Solomon’s Temple, Jerusalem

Watch an artist’s 3D rendition of Solomon’s Temple

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A model of the temple Solomon built on the flat summit of Mt. Moriah in Jerusalem. The walls were the whitest stone and gleamed like snow. The roofs were all covered with gold. Each stone was fashioned outside the walls, and then put in place by the masons, so that the temple rose without “the sound of hammer or any metal instrument” to mar the sanctity of the place. Each court was held more sacred than the one outside it. The Holy of Holies (inside the tall arched entrance of the innermost building) was the most sacred of all. The Rock of Abraham rested just in front of the tall arch. For 3000 years people have said that Solomon dug caves beneath the Rock, and that in these caves the Ark of the Covenant and all the royal treasures were hidden when the Babylonians destroyed the Temple in 600 B.C.  Legends also tell that secret tunnels lead from the caverns underneath the outer walls of the temple-grounds and down into the valley outside Jerusalem. Here they connect, so people believe, with the rock shaft which Joab climbed to capture Jerusalem for King David, Solomon’s father. It is these rock passages that we explore on our visit to the Holy City. (public domain, Berthold Werner)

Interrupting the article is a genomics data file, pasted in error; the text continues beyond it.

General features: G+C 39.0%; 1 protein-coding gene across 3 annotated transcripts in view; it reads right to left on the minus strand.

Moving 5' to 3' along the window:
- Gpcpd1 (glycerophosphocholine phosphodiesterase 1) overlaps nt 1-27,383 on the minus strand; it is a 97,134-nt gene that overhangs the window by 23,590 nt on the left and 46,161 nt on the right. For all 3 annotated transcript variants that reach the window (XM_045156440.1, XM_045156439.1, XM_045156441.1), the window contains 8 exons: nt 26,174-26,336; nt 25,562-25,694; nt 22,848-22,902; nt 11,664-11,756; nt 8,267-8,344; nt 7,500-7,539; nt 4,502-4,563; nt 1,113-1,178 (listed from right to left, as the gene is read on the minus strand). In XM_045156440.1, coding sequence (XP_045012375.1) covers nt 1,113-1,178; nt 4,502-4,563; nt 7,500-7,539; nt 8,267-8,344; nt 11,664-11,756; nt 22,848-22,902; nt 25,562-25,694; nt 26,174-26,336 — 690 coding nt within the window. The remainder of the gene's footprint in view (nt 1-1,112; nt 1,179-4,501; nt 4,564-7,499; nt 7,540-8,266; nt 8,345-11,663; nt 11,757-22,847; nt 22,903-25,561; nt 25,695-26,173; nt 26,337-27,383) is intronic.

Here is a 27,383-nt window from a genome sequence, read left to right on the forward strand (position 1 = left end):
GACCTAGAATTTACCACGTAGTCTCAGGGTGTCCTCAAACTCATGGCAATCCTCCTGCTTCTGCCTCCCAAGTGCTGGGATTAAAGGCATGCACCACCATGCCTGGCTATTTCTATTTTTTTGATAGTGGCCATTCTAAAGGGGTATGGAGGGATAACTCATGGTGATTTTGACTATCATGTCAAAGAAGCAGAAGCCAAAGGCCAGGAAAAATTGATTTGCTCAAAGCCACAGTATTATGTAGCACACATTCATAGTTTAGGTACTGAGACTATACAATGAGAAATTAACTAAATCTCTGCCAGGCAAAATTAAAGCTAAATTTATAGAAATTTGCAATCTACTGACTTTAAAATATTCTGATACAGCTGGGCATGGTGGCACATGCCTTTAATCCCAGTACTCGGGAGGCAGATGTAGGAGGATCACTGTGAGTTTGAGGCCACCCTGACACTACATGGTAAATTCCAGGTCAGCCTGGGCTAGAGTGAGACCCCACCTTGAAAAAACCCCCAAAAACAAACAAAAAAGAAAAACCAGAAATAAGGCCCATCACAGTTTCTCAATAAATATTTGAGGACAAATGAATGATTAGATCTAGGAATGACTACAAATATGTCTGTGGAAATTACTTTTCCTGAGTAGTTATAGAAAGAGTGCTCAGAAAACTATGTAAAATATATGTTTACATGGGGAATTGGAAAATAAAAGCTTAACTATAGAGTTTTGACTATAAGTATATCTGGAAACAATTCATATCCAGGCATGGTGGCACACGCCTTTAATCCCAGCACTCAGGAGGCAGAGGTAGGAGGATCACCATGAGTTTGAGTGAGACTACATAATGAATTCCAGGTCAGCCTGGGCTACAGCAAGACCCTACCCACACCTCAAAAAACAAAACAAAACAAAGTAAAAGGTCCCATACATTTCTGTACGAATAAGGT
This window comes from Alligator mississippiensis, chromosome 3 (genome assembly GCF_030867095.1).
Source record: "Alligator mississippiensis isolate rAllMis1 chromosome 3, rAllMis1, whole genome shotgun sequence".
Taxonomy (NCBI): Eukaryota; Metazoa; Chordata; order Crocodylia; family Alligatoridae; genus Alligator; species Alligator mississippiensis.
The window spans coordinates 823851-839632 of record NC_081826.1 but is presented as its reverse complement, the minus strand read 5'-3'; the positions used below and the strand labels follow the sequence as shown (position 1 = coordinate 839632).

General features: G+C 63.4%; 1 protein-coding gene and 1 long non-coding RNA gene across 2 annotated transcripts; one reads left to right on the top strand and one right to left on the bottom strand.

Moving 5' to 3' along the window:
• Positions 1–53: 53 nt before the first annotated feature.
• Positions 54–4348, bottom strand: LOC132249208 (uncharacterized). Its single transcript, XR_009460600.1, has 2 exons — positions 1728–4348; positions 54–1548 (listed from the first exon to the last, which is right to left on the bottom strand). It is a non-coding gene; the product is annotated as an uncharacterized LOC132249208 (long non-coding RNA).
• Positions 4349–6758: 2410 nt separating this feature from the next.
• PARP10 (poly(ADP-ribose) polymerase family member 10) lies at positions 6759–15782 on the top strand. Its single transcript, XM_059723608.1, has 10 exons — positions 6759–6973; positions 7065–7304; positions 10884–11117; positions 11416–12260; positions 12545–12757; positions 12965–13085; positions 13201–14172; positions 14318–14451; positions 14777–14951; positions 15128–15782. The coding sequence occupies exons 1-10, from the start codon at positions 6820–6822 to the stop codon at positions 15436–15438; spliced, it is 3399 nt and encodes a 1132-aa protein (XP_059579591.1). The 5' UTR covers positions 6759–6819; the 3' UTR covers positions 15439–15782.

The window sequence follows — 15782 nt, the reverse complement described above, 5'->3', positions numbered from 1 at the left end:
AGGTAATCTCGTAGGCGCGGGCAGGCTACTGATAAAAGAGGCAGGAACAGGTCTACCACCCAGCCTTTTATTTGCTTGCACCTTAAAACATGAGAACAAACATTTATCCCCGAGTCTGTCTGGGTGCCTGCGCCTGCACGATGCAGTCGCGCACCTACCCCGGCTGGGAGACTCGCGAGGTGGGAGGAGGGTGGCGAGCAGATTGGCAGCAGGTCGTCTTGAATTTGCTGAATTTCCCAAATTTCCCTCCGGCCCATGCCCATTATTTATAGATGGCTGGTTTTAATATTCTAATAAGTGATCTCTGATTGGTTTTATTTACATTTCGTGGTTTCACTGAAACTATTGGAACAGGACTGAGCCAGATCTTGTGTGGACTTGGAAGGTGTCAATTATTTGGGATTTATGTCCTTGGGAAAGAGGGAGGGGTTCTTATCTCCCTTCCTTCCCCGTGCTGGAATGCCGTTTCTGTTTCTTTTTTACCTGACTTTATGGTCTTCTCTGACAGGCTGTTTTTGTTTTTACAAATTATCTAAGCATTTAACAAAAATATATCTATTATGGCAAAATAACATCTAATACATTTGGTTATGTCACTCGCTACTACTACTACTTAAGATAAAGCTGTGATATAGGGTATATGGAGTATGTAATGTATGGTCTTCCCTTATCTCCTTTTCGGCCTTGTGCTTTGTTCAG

A photograph of the actual temple grounds as they look today (at a different angle). From the time of Solomon’s Temple, another temple rose in 570 BC, after the Jews returned from captivity in Babylon. This was enlarged, shortly before the birth of Christ, by King Herod. Herod’s temple, in its turn, was leveled to the ground—in 70 AD, by the Romans. Six centuries later the Mohammedans captured Jerusalem and built the mosque (seen here) called the Dome of the Rock. This picture shows how the temple grounds have looked since that time—for a period of 1200 years. (CC BY 2.0 ©2017 Larry Koester)